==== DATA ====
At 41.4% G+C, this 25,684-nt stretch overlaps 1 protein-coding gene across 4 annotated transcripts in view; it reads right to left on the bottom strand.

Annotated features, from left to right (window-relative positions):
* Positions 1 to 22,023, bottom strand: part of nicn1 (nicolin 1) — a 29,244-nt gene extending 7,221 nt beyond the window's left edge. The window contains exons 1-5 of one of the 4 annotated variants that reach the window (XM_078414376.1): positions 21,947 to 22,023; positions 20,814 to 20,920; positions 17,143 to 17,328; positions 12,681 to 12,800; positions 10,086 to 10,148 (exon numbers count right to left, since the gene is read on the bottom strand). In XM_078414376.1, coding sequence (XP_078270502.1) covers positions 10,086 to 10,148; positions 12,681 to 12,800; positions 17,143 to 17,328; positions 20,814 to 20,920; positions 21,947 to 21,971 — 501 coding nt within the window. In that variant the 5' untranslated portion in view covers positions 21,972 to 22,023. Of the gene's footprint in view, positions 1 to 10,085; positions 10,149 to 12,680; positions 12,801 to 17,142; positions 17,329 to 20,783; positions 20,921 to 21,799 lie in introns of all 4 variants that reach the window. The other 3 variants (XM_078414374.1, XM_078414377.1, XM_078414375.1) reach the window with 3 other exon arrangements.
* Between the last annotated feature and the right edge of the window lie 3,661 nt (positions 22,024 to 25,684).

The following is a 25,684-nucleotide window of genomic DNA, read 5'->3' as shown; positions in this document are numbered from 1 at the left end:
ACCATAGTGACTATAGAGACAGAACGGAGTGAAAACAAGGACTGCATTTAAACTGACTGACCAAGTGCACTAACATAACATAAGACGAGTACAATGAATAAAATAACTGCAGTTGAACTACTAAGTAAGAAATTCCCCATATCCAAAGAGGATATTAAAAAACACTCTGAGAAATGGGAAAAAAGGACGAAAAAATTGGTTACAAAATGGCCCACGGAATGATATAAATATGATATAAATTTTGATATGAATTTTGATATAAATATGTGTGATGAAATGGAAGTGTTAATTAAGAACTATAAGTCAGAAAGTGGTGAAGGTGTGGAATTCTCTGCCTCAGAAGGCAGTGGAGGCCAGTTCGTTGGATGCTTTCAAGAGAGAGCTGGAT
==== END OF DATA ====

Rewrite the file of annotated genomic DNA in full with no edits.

At 41.4% G+C, this 25,684-nt stretch overlaps 1 protein-coding gene across 4 annotated transcripts in view; it reads right to left on the bottom strand.

Annotated features, from left to right (window-relative positions):
* Positions 1 to 22,023, bottom strand: part of nicn1 (nicolin 1) — a 29,244-nt gene extending 7,221 nt beyond the window's left edge. The window contains exons 1-5 of one of the 4 annotated variants that reach the window (XM_078414376.1): positions 21,947 to 22,023; positions 20,814 to 20,920; positions 17,143 to 17,328; positions 12,681 to 12,800; positions 10,086 to 10,148 (exon numbers count right to left, since the gene is read on the bottom strand). In XM_078414376.1, coding sequence (XP_078270502.1) covers positions 10,086 to 10,148; positions 12,681 to 12,800; positions 17,143 to 17,328; positions 20,814 to 20,920; positions 21,947 to 21,971 — 501 coding nt within the window. In that variant the 5' untranslated portion in view covers positions 21,972 to 22,023. Of the gene's footprint in view, positions 1 to 10,085; positions 10,149 to 12,680; positions 12,801 to 17,142; positions 17,329 to 20,783; positions 20,921 to 21,799 lie in introns of all 4 variants that reach the window. The other 3 variants (XM_078414374.1, XM_078414377.1, XM_078414375.1) reach the window with 3 other exon arrangements.
* Between the last annotated feature and the right edge of the window lie 3,661 nt (positions 22,024 to 25,684).

The following is a 25,684-nucleotide window of genomic DNA, read 5'->3' as shown; positions in this document are numbered from 1 at the left end:
ACCATAGTGACTATAGAGACAGAACGGAGTGAAAACAAGGACTGCATTTAAACTGACTGACCAAGTGCACTAACATAACATAAGACGAGTACAATGAATAAAATAACTGCAGTTGAACTACTAAGTAAGAAATTCCCCATATCCAAAGAGGATATTAAAAAACACTCTGAGAAATGGGAAAAAAGGACGAAAAAATTGGTTACAAAATGGCCCACGGAATGATATAAATATGATATAAATTTTGATATGAATTTTGATATAAATATGTGTGATGAAATGGAAGTGTTAATTAAGAACTATAAGTCAGAAAGTGGTGAAGGTGTGGAATTCTCTGCCTCAGAAGGCAGTGGAGGCCAGTTCGTTGGATGCTTTCAAGAGAGAGCTGGAT